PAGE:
Don’t ever contact me again.

It’s pretty easy to see that this person was not a supporter of the amendment and was very upset that it passed.  But lashing out cannot change the outcome and it is certainly not going to inspire others to help your organization save more animals.  Calling someone ignorant and accusing them of “putting thousands of dogs at risk” is a pretty bold statement to make to a person you have never met before that is offering help and support.

We all have bad days and trigger points for frustration

bad dayEvery one of us has bad days.  Bad days at work, bad days at home, bad days in animal rescue.  Things do not always go our way and stress is an unfortunate side effect of being a dedicated animal rescue professional.  It is not uncommon to receive the inquiry via the website that can cause frustration.  Inquiries such as those from a potential adopter that didn’t read our rules for adoption, or even bother to check out the adoption application.  It is not unusual to have frustrating situations where there is not enough money, or volunteers or resources to help the animals in our care.  Yet these situations are the true test of our ability to be inspirational leaders in animal rescue.

We do not remember days, we remember moments. — Cesare Pavese

You are not just damaging your brand, but the brand of animal rescue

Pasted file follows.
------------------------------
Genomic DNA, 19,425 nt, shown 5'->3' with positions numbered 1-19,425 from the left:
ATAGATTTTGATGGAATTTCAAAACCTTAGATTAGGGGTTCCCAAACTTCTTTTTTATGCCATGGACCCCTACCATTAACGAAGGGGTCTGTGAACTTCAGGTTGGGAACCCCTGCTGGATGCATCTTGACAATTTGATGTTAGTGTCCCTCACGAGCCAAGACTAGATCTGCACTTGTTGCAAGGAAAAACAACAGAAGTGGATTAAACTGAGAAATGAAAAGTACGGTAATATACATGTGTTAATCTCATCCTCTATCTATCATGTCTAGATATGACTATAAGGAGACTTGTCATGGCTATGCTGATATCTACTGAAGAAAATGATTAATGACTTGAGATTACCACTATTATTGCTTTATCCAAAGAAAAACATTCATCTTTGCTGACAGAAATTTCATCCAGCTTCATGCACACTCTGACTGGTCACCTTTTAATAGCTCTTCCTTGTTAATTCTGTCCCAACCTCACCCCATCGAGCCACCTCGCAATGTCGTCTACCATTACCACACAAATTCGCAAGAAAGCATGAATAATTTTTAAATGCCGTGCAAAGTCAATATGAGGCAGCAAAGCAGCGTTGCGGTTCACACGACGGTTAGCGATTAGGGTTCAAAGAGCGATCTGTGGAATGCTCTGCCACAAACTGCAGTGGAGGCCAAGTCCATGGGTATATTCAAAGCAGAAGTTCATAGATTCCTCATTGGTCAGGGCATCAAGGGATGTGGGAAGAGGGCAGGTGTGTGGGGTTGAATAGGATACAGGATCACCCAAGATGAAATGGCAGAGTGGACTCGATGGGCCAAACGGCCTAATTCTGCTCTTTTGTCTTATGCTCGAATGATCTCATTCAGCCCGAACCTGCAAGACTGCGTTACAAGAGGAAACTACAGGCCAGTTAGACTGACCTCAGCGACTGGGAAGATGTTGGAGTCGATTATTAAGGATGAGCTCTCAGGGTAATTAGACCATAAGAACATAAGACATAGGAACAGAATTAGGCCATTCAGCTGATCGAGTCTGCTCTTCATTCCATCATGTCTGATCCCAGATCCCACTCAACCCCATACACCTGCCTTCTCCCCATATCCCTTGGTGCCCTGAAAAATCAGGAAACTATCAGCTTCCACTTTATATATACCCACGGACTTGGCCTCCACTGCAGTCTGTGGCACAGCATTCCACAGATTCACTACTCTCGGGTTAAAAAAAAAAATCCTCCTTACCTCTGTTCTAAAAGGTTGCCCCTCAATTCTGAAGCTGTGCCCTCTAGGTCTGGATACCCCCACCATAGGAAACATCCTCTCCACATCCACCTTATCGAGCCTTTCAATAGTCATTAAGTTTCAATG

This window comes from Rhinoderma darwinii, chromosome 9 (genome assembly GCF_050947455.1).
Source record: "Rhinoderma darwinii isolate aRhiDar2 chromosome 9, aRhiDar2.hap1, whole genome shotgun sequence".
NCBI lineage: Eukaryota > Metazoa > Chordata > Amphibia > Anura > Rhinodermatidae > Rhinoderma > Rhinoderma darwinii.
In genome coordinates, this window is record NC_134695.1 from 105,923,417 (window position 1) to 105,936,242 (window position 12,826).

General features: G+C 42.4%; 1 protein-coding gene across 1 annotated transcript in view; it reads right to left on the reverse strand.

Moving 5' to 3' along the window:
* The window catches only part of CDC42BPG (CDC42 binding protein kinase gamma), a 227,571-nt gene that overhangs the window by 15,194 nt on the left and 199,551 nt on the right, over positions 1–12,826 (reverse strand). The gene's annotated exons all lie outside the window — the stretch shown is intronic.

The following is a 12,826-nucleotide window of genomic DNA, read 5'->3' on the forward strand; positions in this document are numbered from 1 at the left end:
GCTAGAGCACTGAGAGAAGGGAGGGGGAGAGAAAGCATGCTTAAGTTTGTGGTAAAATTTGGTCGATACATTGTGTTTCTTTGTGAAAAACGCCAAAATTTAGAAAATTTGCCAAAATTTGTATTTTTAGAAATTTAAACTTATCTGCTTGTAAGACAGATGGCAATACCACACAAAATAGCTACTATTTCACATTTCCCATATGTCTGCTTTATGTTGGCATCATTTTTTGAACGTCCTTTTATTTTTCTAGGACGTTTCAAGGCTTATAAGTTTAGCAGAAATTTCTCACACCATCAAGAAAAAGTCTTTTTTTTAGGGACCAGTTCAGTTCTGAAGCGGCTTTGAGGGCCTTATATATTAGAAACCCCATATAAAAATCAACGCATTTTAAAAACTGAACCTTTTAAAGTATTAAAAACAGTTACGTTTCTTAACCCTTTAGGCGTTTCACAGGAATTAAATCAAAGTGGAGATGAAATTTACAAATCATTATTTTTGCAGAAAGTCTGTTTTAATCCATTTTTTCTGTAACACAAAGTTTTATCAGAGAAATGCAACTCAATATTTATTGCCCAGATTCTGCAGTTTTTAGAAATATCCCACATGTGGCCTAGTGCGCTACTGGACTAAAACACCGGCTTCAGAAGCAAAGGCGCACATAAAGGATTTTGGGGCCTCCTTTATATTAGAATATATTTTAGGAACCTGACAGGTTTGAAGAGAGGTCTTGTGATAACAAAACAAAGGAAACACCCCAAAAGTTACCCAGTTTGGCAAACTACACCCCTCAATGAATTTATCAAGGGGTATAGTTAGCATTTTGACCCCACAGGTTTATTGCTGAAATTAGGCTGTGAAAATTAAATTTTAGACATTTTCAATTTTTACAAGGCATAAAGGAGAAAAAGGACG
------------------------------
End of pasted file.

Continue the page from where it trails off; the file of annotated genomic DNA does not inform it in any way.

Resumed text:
Remember that when you lash out at a potential adopter, or berate a foster home for not following the rules, you are not only doing damage to your personal brand and your organization’s brand, but you are tarnishing the brand of everyone in animal rescue.  Bad experiences have a way of being shared and going viral in our age of social media.  Ever hear about the video, United breaks guitars?  It was written by an unknown (at the time) songwriter and band member and has now garnered more than 18.4 MILLION views and is estimated to have cost United Airlines tens of millions of dollars in lost revenue due to the negative publicity.  In today’s world it’s pretty easy to use an email to create a video, share it on Facebook and even with the local news media and have it reach thousands of people you never intended.  Sure you might feel vindicated to put your darkest thoughts down on an email and it feels surprisingly satisfying to hit send feeling as though you have the moral high ground over the recipient.  But is it worth it?

Be the inspiring leader who educates instead of eradicates

The most difficult and trying times are the ones that define us.  They define who we are.  They define how the world sees us.  They define how we will be seen for many years to come.  Use these opportunities as moments to educate, share, inspire and invoke passion.  Rally your team around your new found goals, double down on your efforts to focus your mission and unite those around you with new fuel for their animal rescue passion.  Be the leader about which people say “You inspired me.”  Try to be remembered for your calm, collective thinking in times of stress rather than someone who lashes out seeking to feel better about themselves.  You never know who is going to be inspired to make you into the kind of viral video star that you never wanted to be.

I’ll always use the negativity as more motivation to work even harder and become even stronger. –Tim Tebow

Does your behavior inspire others around you?